LEGISLATIVE WATCH WYOMING: House Bill Setting Up Trust Fund for Suicide Prevention Services Passes Committee of the Whole
Lawmakers discuss need for mental health resources, but question funding
- Published In: Politics
- Last Updated: Jan 20, 2023
By Shen Wu Tan
Special to the Wyoming Truth
A bill that would establish a trust fund as a sustainable means of financing in-state 24/7 suicide prevention services passed committee of the whole in the House on Thursday.
The legislation, House Bill 65, or “988 suicide prevention,” passed the House Committee of the Whole with a vote of 34-23, opening the bill to amendments and actions by the chamber. The bill would create a “permanent and perpetual” trust fund for 988, the national mental health crisis hotline system that debuted nationwide in July.
The trust fund could collect money through federal grants, gifts, donations and other contributions. As it currently stands, the bill allocates $40 million from the legislative stabilization reserve account to the 988 system trust fund account, while $6 million would go to the trust fund reserve account.
Starting each fiscal year beginning July 1, 2024, earnings from the 988 trust fund would be appropriated to the Wyoming Department of Health, allowing it to spend 5% of the previous five-year average market value of the trust fund account. Until the trust fund has been in place for five years, its average market value would be the average market value of the years it has existed.
Many lawmakers in the House on Thursday took to the floor to express their thoughts on the bill. Several discussed a need for suicide prevention services, but also voiced concerns about financing them.
“What we’ve learned is that a lot of it, when people are in crisis, it’s somebody putting a hand on their shoulder and being there for them, talking to them – that’s how a lot of it is resolved,” said Rep. Steve Harshman (R-Casper) from the floor. “And so, that’s the real commitment to this, that somebody’s going to be on the other end of that line in Wyoming…. 988 is here to stay. It’s not going away.”
Rep. Bill Allemand (R-Midwest) also took to the podium, sharing a story about his niece’s best friend who died by suicide despite his niece’s efforts to convince her otherwise.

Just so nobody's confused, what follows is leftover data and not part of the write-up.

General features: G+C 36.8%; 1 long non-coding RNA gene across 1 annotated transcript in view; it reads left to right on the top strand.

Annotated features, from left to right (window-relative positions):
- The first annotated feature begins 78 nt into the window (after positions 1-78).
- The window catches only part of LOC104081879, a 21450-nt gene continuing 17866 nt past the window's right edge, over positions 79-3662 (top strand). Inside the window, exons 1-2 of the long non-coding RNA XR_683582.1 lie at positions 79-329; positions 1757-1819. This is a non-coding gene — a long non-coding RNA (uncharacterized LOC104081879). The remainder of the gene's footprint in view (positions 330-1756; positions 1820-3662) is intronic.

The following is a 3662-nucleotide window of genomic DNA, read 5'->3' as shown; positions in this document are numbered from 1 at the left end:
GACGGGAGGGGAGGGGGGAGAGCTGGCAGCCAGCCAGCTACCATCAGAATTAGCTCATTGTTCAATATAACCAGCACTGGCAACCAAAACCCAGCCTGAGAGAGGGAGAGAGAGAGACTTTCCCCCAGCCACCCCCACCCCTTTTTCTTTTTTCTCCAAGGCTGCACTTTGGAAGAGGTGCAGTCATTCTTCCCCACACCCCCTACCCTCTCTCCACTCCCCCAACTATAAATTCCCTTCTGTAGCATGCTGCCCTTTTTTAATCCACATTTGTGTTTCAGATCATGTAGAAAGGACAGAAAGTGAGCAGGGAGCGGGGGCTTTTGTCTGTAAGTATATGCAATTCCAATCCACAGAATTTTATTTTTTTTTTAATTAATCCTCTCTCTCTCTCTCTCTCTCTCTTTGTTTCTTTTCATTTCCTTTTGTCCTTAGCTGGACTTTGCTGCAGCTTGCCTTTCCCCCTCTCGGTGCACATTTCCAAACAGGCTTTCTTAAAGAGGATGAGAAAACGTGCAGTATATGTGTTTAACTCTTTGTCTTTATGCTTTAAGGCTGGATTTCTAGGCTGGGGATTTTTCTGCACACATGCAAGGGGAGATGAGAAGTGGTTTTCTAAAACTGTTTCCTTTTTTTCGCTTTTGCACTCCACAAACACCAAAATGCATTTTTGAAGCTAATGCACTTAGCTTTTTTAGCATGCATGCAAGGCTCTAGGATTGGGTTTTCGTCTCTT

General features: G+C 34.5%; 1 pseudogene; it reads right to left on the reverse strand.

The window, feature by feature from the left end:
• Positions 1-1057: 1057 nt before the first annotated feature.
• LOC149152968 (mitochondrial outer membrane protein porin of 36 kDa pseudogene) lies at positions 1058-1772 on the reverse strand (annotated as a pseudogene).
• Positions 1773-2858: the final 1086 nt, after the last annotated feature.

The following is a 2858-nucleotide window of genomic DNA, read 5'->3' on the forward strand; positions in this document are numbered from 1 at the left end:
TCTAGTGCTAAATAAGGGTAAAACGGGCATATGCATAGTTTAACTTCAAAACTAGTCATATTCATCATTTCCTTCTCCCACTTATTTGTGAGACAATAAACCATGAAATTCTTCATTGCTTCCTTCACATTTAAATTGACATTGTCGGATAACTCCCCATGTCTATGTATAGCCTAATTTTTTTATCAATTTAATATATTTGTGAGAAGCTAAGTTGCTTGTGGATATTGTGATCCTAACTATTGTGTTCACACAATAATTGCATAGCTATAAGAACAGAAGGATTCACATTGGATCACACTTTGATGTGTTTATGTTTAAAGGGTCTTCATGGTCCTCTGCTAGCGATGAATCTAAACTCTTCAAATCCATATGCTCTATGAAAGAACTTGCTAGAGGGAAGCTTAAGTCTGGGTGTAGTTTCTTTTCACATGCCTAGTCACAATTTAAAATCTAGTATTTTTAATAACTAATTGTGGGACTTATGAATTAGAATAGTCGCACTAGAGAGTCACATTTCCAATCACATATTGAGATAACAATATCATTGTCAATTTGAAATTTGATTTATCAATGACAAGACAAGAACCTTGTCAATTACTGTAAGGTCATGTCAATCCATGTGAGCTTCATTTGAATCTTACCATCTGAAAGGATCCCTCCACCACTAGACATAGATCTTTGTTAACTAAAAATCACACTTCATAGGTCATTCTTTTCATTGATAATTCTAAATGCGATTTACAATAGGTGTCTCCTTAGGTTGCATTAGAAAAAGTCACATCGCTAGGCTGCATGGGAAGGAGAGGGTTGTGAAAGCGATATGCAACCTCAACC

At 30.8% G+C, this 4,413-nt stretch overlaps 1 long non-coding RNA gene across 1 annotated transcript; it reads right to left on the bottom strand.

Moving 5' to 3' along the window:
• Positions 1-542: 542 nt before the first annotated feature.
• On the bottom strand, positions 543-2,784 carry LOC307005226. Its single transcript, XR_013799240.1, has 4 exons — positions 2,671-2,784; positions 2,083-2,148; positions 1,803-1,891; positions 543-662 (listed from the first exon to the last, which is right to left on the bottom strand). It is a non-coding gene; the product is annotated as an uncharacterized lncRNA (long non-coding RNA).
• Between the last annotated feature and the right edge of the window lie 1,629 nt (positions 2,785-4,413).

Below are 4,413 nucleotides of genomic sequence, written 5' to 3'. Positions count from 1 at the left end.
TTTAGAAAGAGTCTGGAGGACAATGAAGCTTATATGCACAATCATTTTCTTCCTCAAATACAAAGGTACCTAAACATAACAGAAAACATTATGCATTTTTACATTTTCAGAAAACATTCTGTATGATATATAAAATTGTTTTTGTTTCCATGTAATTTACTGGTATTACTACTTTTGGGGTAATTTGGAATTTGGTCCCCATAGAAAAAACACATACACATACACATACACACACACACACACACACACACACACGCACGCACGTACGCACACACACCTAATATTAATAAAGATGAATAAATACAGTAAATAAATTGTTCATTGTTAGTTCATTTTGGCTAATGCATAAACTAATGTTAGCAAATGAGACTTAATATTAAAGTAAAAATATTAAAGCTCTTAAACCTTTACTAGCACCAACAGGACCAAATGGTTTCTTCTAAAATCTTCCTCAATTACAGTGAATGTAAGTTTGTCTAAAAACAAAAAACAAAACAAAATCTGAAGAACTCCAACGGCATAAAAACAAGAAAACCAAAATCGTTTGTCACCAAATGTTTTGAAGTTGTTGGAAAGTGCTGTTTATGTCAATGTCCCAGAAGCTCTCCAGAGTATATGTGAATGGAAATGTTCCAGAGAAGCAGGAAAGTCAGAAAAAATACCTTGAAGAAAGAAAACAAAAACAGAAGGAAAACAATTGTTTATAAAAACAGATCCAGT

“My niece spent a half hour trying to talk her out of it before it happened, on the phone to her very best friend,” Allemand said. “If your very best friend and your co-worker can’t talk you out of it, I don’t know anybody who can…. This bill, I could support it if it was $2 million and then $2 million next year and then $2 million after that. But $46 million, I don’t think I can do because I don’t think it’s going to help…. If you prove to me that you can stop this or even put a big dent in it, I’ll give you $100 million. But as of today, folks, I just don’t see this happening. I don’t see a big help here.”
The launch of 988
For years, Wyoming has had one of the highest suicide rates in the nation. In 2021, Wyoming saw 189 suicides, or 32.8 suicides per 100,000 individuals – the most reported since 2004 when the state health department began publishing data. The suicide rate for Wyoming is also more than double the nationwide rate of 13.5 suicides per 100,000 people. The 2021 suicide rate is up from the 30.6 rate recorded by the health department for 2020.
When 988 launched in July, Wyoming obtained around-the-clock, in-state coverage of suicide calls through the distribution of federal grants. But mental health advocates have pushed for permanent funding. Wyoming LifeLine in Greybull and the Central Wyoming Counseling Center in Casper received $60,000 each in federal funding to expand their hotline services to 24/7 coverage.
The federal funding allowed both call centers to add two more hours of coverage and for Wyoming LifeLine to hire another staff member, Ralph Nieder-Westermann, executive director of Wyoming LifeLine, previously told the Wyoming Truth. Wyoming LifeLine now covers calls from 2 a.m. to 4 p.m.; the Central Wyoming Counseling Center takes calls from 4 p.m. to 2 a.m.
Last year, the health department approved proposals from the two current call centers for the $2.1 million in COVID-19 relief funds approved by the governor for expanded suicide prevention services, according to Matthew Petry, senior administrator for the department’s behavioral health division.
Yet, those are one-time relief funds that will run out. So stakeholders in the mental health field are trying to figure out ways to sustainably fund these scaled up services.
Before lawmakers voted on House Bill 65, Rep. Tamara Trujillo (R-Cheyenne) asked her fellow legislators to balance the need for suicide prevention services with fiscal responsibility. While at the podium, she said she’s known 17 people who died by suicide during her lifetime, including two family members.
“Suicide awareness is a big thing, and the 988 is a good program,” Trujillo said. “I’m hoping this line helps. However, we need to be fiscally responsible and look at the money we are putting into this trust and the usage and where we are with it. So, I just ask that you guys look at the numbers, but sufficiently fund this at the same time.”